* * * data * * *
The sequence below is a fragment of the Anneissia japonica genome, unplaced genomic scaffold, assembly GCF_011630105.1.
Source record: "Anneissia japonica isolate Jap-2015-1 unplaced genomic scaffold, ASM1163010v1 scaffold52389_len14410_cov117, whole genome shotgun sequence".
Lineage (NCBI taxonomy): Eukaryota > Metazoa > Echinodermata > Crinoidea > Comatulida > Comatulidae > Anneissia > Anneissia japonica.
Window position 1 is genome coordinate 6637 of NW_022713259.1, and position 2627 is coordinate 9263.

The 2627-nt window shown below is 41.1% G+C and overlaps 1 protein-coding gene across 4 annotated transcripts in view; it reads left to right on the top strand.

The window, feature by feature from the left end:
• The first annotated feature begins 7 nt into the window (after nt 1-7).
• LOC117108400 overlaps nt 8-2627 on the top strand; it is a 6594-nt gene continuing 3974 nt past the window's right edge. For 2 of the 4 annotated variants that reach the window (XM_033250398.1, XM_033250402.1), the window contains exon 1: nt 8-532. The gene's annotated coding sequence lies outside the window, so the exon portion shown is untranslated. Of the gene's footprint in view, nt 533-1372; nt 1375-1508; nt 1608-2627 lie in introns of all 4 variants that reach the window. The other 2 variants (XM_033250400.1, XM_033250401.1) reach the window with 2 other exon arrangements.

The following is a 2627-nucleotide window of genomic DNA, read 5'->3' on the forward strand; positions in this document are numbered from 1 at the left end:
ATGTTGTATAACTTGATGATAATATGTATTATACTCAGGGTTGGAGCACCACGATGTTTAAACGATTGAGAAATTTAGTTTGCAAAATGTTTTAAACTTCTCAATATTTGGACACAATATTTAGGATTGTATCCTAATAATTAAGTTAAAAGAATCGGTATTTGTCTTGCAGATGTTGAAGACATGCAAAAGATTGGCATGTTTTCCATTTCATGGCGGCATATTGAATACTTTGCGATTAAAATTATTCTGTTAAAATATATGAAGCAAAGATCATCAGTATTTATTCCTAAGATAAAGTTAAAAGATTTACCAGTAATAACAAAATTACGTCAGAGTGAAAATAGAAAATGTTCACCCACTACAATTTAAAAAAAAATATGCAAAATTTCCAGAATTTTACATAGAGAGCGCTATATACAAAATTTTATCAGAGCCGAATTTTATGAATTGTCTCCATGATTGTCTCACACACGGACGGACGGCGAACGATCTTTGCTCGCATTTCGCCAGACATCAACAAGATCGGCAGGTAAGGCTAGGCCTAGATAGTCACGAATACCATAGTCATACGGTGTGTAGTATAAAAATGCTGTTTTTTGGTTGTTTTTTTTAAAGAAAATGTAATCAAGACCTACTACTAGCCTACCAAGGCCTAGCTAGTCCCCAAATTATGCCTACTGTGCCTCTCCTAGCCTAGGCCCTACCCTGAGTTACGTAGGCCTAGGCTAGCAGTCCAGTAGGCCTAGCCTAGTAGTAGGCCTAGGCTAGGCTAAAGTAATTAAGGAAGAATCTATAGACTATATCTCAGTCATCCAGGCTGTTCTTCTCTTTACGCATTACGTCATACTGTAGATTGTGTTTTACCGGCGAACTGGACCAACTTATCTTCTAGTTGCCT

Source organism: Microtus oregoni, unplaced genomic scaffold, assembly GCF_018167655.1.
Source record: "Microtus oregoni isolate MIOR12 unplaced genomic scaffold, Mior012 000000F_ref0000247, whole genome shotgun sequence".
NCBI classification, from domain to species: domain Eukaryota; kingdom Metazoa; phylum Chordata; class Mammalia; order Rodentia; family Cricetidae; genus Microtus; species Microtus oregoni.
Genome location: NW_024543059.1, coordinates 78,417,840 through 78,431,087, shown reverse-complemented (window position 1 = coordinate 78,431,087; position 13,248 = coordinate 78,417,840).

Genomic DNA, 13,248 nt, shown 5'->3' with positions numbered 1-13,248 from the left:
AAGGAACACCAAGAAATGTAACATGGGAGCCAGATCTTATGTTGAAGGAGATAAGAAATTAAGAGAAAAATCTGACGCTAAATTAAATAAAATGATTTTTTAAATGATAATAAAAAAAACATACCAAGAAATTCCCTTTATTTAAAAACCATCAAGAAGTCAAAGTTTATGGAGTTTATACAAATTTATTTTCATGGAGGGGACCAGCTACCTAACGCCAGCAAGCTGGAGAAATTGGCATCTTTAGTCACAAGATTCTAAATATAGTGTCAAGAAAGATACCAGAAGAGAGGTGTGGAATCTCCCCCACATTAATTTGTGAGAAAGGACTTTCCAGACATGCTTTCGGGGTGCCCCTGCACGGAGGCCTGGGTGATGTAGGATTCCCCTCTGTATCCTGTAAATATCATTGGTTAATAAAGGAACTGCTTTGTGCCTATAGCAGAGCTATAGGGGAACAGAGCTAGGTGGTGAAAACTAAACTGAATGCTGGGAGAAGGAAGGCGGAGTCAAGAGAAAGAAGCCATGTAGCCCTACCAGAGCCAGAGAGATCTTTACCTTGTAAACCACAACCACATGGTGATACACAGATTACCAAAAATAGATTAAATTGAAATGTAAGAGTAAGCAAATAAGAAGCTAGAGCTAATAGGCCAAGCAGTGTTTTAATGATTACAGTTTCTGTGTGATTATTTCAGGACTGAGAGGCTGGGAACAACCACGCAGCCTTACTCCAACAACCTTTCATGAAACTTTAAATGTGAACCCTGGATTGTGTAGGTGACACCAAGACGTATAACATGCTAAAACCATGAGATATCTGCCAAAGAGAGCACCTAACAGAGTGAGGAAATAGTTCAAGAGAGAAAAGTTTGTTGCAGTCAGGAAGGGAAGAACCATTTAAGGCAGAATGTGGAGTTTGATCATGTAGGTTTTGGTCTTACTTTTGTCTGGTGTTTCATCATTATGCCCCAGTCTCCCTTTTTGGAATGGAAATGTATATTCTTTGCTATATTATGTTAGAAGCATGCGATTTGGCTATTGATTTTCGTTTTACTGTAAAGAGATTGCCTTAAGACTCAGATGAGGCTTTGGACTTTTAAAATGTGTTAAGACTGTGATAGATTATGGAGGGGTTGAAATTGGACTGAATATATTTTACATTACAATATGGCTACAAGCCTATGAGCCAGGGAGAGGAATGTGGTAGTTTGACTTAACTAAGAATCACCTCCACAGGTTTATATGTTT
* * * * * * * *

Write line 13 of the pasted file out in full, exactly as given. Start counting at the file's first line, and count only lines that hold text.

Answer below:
NCBI classification, from domain to species: domain Eukaryota; kingdom Metazoa; phylum Chordata; class Mammalia; order Rodentia; family Cricetidae; genus Microtus; species Microtus oregoni.